CV writing styles: When ‘me me me’ is OK

There may be no ‘I’ in ‘team’ but there is also no ‘we’ in ‘recruitment’.

I often find when providing interview coaching that candidates are concerned about discussing achievements because they do not want to sound arrogant or self-centred. Of course this is understandable and very valid. But you should remember that when shortlisting and when assessing interview performance, recruiters are trying to establish your potential performance in the particular role. You have to give them the right information to go on.

No-one likes a person always talking about themselves and generally people don’t like showy behaviour, but when writing your CV and performing at interviews you absolutely have to make an exception.

This actually means learning a different way of communicating specifically for these circumstances. So you will write things on your CV that you would not write in other formats and you will say things in interviews that you would not say in other meetings.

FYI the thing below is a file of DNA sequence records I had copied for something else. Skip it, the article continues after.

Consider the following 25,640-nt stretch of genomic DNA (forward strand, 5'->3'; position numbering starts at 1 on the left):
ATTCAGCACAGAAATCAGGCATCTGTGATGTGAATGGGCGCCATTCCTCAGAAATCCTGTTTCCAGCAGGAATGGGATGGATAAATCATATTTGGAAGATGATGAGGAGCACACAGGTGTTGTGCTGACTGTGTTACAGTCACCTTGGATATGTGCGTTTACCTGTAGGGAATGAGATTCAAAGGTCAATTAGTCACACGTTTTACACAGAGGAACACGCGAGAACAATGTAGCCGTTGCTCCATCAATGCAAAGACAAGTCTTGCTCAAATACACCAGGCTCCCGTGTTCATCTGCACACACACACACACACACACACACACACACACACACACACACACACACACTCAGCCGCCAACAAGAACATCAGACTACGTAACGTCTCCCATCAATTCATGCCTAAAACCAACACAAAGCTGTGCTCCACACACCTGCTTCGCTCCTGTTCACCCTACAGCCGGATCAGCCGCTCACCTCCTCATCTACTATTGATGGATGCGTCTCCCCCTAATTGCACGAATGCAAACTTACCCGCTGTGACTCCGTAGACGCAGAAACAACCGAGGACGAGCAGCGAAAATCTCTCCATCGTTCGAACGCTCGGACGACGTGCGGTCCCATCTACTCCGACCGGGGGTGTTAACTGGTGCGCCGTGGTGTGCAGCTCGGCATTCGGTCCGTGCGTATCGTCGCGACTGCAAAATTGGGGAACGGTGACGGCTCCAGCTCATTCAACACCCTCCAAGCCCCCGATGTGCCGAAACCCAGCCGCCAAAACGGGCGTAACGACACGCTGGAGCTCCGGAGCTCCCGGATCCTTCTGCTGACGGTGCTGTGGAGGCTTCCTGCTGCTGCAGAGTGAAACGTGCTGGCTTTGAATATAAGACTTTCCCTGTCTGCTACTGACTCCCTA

Here are some things to consider when talking or writing about yourself:

Be honest

If you were part of a team that achieved something, that’s fine. We don’t always work on our own. State that you were part of the team. But then go on to outline your own particular role within it. As long as you made a significant contribution and you are clear what this was, this is good content to use.

Be yourself

As the often repeated reality TV mantra goes, it’s important to be ‘true to yourself’. But whereas on such TV programmes this is really just an excuse for inconsiderate behaviour, you need to be yourself in the sense of being authentic and showing a level of self-reflection.

What do you know about your fit for the role? Is it applicable to the selection criteria? If you don’t know what the selection criteria is then finding out would be a better starting point than applying your creativity to the unknown.

Show that you are considerate

Talking about yourself does not have to be done in selfish ways. Talk about what you have done for others, why, and what affect this had on the business. It’s all about balance.

Wording

It is OK to use ‘I’ on a CV. Just don’t use it too many times. You have to demonstrate that you can communicate effectively, so repetition of any sort is going to say the opposite.

I tend not to start a CV with ‘I’ though, because this forces you to be a little more creative.

Whatever you do, never write a CV in the ‘third person’. It just sounds weird. You want something much more personal and engaging and you want to avoid sounding quite so formal.

Graeme Jordan

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CV Writer and Interview Coach. Blogging about ways to improve your CV writing and job searching experience.